Seven Sledding Safety TipsLeave a Comment
Sledding is a fun and common winter activity. However, it can lead to injuries if you are not careful. Sleds can travel at fast speeds over ice and snow. More than 20,000 kids younger than 19 are treated for injuries related to sledding each year. The most common injury seen from sledding is head injuries. Before you and your little ones head to the hills, here are seven tips to help keep you safe.
1. Sit while sledding
- Sitting facing forward is the safest way to sled. Going backward or lying forward increases the risk of injury as it limits the ability to steer and slow down as well as to avoid obstacles.
2. Check your surroundings for safety
- Check your sledding hill to ensure it is not too steep, or too uneven
- Never sled in woods or an area with a lot of trees
- Check to see how crowded the area is with other people sledding
- Do not sled near roads or water such as ponds or streams
- Do not sled in the dark
- Check for ice on the hill
3. Dress warm
- Protect yourself from the cold by wearing layers and having proper boots, gloves, and head coverings.
- For additional cold weather tips, be sure to read this blog.
- For more information on cold weather injuries including frostbite of frost nip, check out this blog.
4. Gear check
- Check your sledding gear to make sure your sled is in good condition, straps/handles are secure and unbroken. Ensuring your equipment is in good condition can help if you need to steer or try to slow the sled down while riding on it.
5. Wear a helmet
- Wearing a helmet can protect the head from injury should a child fall off the sled or collide with an object or another person.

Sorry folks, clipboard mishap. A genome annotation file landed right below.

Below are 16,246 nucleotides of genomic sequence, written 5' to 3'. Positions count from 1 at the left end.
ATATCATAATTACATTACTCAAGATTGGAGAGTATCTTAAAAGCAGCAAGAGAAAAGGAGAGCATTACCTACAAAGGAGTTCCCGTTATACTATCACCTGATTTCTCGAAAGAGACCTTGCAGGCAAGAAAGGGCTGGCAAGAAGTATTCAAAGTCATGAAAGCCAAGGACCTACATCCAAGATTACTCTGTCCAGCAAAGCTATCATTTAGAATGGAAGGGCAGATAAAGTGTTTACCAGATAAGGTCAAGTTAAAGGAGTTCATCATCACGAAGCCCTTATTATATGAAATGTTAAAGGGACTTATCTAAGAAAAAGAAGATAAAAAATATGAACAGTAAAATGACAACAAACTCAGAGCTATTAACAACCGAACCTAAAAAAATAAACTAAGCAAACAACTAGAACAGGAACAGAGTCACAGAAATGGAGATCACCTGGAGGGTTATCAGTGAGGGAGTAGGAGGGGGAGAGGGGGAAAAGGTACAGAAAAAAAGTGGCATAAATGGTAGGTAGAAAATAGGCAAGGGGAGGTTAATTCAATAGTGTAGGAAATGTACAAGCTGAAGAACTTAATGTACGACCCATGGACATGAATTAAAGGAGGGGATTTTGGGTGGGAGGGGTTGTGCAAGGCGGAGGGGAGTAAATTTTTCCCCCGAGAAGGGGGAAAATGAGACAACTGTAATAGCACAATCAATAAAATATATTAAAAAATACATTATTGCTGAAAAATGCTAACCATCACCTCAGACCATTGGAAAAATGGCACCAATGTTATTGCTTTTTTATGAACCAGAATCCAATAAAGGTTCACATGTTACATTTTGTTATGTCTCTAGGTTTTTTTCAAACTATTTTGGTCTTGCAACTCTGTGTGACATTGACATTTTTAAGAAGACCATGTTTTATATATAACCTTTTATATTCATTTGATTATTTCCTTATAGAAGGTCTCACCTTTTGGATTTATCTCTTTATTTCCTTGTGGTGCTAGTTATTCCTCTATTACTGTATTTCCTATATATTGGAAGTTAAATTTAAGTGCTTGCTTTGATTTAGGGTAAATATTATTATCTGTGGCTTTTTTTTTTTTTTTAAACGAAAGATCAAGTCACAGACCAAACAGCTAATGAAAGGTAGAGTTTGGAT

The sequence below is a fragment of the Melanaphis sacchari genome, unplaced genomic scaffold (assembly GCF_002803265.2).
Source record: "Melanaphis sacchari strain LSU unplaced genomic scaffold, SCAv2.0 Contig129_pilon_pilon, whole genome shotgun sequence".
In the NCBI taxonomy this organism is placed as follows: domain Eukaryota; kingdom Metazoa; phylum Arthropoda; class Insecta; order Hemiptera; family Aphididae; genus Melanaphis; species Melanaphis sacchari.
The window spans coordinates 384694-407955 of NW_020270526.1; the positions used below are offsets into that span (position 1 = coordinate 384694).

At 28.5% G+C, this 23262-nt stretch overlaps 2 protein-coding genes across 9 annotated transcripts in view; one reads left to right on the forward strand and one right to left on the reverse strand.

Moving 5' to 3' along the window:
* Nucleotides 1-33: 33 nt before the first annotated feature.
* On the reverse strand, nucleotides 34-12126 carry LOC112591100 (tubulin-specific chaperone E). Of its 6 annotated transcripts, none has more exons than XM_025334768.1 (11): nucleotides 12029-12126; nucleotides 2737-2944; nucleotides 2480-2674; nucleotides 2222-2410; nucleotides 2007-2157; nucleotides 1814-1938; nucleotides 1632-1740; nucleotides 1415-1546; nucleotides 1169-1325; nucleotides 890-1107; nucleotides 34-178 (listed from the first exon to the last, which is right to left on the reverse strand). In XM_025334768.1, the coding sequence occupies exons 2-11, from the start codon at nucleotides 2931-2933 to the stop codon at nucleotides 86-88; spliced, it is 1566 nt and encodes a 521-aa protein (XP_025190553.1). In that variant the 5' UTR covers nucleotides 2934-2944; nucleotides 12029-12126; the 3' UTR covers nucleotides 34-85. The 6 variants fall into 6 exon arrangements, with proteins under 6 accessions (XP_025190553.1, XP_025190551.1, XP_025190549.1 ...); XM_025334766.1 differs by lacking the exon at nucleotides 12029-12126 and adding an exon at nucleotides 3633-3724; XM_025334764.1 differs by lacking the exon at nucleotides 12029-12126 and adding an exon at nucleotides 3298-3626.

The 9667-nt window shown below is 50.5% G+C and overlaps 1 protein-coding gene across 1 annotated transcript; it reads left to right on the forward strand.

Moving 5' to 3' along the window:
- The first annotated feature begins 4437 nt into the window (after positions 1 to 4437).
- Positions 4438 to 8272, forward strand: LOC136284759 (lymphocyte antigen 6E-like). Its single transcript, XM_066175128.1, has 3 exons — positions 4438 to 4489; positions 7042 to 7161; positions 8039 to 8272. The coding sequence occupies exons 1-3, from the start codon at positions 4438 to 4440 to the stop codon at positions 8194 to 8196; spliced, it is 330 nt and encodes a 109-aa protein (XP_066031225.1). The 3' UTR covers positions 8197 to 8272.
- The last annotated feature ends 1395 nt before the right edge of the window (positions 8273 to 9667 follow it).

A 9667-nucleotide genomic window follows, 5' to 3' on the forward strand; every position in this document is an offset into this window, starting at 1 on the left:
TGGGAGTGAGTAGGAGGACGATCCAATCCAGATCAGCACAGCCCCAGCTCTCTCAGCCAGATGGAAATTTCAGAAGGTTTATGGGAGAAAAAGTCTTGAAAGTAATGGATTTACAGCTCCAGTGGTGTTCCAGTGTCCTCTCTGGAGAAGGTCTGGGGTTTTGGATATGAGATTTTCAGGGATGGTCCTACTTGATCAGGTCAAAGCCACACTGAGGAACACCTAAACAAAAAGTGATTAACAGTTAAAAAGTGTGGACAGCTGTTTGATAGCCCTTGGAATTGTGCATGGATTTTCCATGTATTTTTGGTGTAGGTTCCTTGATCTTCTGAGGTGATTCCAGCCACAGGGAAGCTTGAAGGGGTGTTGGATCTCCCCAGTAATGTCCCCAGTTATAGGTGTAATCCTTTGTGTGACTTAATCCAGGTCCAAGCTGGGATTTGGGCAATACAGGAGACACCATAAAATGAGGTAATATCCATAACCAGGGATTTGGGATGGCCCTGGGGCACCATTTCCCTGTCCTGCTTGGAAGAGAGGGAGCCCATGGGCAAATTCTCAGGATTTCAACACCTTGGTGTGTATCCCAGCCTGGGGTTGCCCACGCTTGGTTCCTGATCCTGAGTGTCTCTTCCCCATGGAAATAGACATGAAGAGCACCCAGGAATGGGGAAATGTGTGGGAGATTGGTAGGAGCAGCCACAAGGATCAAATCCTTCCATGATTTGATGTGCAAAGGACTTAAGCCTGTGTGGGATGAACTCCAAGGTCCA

- Make sure children are monitored by an adult at all times when sledding as a precaution should an injury occur.
7. Warm Up
- Performing a warm-up before any physical activity can prepare your body prior to the upcoming activity. Sledding is oftentimes more than just sitting on the sled; you have to climb the hill with your sled to return to the top and you may even have to pull a sled with a child too. A dynamic warm-up is simply moving while you stretch and is beneficial before activities to prep your muscles. Examples of good dynamic stretches prior to sledding include high knees, arm swings, trunk twists and butt kicks.
With these tips in mind, sledding can remain a safe and fun winter activity for the whole family. Should aches and pains occur, be sure to schedule a free assessment at your nearest Athletico. Free assessments are available in-clinic and virtually through our Telehealth service.
Physical therapy is usually the thing you are told to do after medication, x-rays or surgery. The best way to fix your pain is to start where you normally finish – with physical therapy at Athletico.
The Athletico blog is an educational resource written by Athletico employees. Athletico bloggers are licensed professionals who abide by the code of ethics outlined by their respective professional associations. The content published in blog posts represents the opinion of the individual author based on their expertise and experience. The content provided in this blog is for informational purposes only, does not constitute medical advice and should not be relied on for making personal health decisions.
1. “Nationwide Children’s News Releases.” Nationwide Children’s Hospital, www.nationwidechildrens.org/newsroom/news-releases?amp%3Bhits=1400&page=all&hits=1540.
2. Safety Tips: Sledding – Johns Hopkins All Children’s Hospital, www.hopkinsallchildrens.org/Patients-Families/Health-Library/HealthDocNew/Safety-Tips-Sledding?id=2649.